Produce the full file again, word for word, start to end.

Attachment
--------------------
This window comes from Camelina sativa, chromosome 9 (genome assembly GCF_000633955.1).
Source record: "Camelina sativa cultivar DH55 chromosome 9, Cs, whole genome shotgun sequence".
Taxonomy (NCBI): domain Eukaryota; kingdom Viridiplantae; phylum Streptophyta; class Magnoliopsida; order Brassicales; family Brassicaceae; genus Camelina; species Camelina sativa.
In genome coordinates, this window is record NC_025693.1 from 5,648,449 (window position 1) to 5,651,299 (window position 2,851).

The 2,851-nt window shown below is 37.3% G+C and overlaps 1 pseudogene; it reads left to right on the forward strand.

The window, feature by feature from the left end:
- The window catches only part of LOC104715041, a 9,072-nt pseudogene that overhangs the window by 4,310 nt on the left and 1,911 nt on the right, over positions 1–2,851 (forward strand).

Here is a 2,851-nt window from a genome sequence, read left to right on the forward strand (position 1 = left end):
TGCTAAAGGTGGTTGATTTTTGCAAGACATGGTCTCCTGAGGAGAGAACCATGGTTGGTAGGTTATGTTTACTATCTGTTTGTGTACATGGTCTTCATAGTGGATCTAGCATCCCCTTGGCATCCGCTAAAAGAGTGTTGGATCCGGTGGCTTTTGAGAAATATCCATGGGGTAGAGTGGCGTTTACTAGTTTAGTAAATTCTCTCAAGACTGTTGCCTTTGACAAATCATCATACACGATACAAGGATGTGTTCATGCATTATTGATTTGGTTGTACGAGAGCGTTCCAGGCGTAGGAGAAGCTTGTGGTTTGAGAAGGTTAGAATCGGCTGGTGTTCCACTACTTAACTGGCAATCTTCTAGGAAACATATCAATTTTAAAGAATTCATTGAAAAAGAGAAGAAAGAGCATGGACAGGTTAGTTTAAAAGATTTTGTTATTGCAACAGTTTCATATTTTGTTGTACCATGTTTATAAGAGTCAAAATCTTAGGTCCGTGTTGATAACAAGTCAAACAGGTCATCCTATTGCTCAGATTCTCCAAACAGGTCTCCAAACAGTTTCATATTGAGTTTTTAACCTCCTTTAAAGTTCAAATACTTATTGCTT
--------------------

This window comes from Camelina sativa, chromosome 9 (genome assembly GCF_000633955.1).
Source record: "Camelina sativa cultivar DH55 chromosome 9, Cs, whole genome shotgun sequence".
Taxonomy (NCBI): domain Eukaryota; kingdom Viridiplantae; phylum Streptophyta; class Magnoliopsida; order Brassicales; family Brassicaceae; genus Camelina; species Camelina sativa.
In genome coordinates, this window is record NC_025693.1 from 5,648,449 (window position 1) to 5,651,299 (window position 2,851).

The 2,851-nt window shown below is 37.3% G+C and overlaps 1 pseudogene; it reads left to right on the forward strand.

The window, feature by feature from the left end:
- The window catches only part of LOC104715041, a 9,072-nt pseudogene that overhangs the window by 4,310 nt on the left and 1,911 nt on the right, over positions 1–2,851 (forward strand).

Here is a 2,851-nt window from a genome sequence, read left to right on the forward strand (position 1 = left end):
TGCTAAAGGTGGTTGATTTTTGCAAGACATGGTCTCCTGAGGAGAGAACCATGGTTGGTAGGTTATGTTTACTATCTGTTTGTGTACATGGTCTTCATAGTGGATCTAGCATCCCCTTGGCATCCGCTAAAAGAGTGTTGGATCCGGTGGCTTTTGAGAAATATCCATGGGGTAGAGTGGCGTTTACTAGTTTAGTAAATTCTCTCAAGACTGTTGCCTTTGACAAATCATCATACACGATACAAGGATGTGTTCATGCATTATTGATTTGGTTGTACGAGAGCGTTCCAGGCGTAGGAGAAGCTTGTGGTTTGAGAAGGTTAGAATCGGCTGGTGTTCCACTACTTAACTGGCAATCTTCTAGGAAACATATCAATTTTAAAGAATTCATTGAAAAAGAGAAGAAAGAGCATGGACAGGTTAGTTTAAAAGATTTTGTTATTGCAACAGTTTCATATTTTGTTGTACCATGTTTATAAGAGTCAAAATCTTAGGTCCGTGTTGATAACAAGTCAAACAGGTCATCCTATTGCTCAGATTCTCCAAACAGGTCTCCAAACAGTTTCATATTGAGTTTTTAACCTCCTTTAAAGTTCAAATACTTATTGCTT